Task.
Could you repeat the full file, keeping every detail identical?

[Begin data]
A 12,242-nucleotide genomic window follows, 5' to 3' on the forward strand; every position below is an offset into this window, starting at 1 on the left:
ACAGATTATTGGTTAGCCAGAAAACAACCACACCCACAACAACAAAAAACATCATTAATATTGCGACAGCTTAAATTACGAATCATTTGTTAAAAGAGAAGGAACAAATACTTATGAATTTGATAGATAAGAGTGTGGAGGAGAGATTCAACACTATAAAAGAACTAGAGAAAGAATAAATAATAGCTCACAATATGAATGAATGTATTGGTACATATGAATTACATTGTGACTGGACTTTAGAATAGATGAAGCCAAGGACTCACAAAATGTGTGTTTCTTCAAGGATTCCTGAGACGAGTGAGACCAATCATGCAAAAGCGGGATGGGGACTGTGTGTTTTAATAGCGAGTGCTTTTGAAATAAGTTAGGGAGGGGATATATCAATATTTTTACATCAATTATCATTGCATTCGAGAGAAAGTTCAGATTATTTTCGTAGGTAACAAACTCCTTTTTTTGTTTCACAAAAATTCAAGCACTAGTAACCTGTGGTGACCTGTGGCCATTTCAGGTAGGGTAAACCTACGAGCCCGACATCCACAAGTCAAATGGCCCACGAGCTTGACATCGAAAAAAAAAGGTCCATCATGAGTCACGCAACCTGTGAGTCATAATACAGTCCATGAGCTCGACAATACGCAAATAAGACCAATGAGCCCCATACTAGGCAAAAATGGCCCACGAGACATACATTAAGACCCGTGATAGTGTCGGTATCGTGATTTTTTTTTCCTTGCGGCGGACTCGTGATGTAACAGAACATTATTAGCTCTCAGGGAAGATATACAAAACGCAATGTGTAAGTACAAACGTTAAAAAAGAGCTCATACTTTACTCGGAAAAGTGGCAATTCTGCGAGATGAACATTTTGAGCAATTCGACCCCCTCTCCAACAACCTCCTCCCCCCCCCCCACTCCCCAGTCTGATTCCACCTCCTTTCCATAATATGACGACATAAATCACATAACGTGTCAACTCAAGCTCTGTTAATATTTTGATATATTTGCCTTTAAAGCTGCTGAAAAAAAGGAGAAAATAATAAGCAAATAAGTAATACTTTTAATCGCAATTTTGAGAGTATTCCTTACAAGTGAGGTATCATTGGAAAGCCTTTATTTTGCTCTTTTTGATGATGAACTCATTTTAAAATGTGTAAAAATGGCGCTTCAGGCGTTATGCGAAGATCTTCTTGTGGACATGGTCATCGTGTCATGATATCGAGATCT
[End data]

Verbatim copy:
A 12,242-nucleotide genomic window follows, 5' to 3' on the forward strand; every position below is an offset into this window, starting at 1 on the left:
ACAGATTATTGGTTAGCCAGAAAACAACCACACCCACAACAACAAAAAACATCATTAATATTGCGACAGCTTAAATTACGAATCATTTGTTAAAAGAGAAGGAACAAATACTTATGAATTTGATAGATAAGAGTGTGGAGGAGAGATTCAACACTATAAAAGAACTAGAGAAAGAATAAATAATAGCTCACAATATGAATGAATGTATTGGTACATATGAATTACATTGTGACTGGACTTTAGAATAGATGAAGCCAAGGACTCACAAAATGTGTGTTTCTTCAAGGATTCCTGAGACGAGTGAGACCAATCATGCAAAAGCGGGATGGGGACTGTGTGTTTTAATAGCGAGTGCTTTTGAAATAAGTTAGGGAGGGGATATATCAATATTTTTACATCAATTATCATTGCATTCGAGAGAAAGTTCAGATTATTTTCGTAGGTAACAAACTCCTTTTTTTGTTTCACAAAAATTCAAGCACTAGTAACCTGTGGTGACCTGTGGCCATTTCAGGTAGGGTAAACCTACGAGCCCGACATCCACAAGTCAAATGGCCCACGAGCTTGACATCGAAAAAAAAAGGTCCATCATGAGTCACGCAACCTGTGAGTCATAATACAGTCCATGAGCTCGACAATACGCAAATAAGACCAATGAGCCCCATACTAGGCAAAAATGGCCCACGAGACATACATTAAGACCCGTGATAGTGTCGGTATCGTGATTTTTTTTTCCTTGCGGCGGACTCGTGATGTAACAGAACATTATTAGCTCTCAGGGAAGATATACAAAACGCAATGTGTAAGTACAAACGTTAAAAAAGAGCTCATACTTTACTCGGAAAAGTGGCAATTCTGCGAGATGAACATTTTGAGCAATTCGACCCCCTCTCCAACAACCTCCTCCCCCCCCCCCACTCCCCAGTCTGATTCCACCTCCTTTCCATAATATGACGACATAAATCACATAACGTGTCAACTCAAGCTCTGTTAATATTTTGATATATTTGCCTTTAAAGCTGCTGAAAAAAAGGAGAAAATAATAAGCAAATAAGTAATACTTTTAATCGCAATTTTGAGAGTATTCCTTACAAGTGAGGTATCATTGGAAAGCCTTTATTTTGCTCTTTTTGATGATGAACTCATTTTAAAATGTGTAAAAATGGCGCTTCAGGCGTTATGCGAAGATCTTCTTGTGGACATGGTCATCGTGTCATGATATCGAGATCT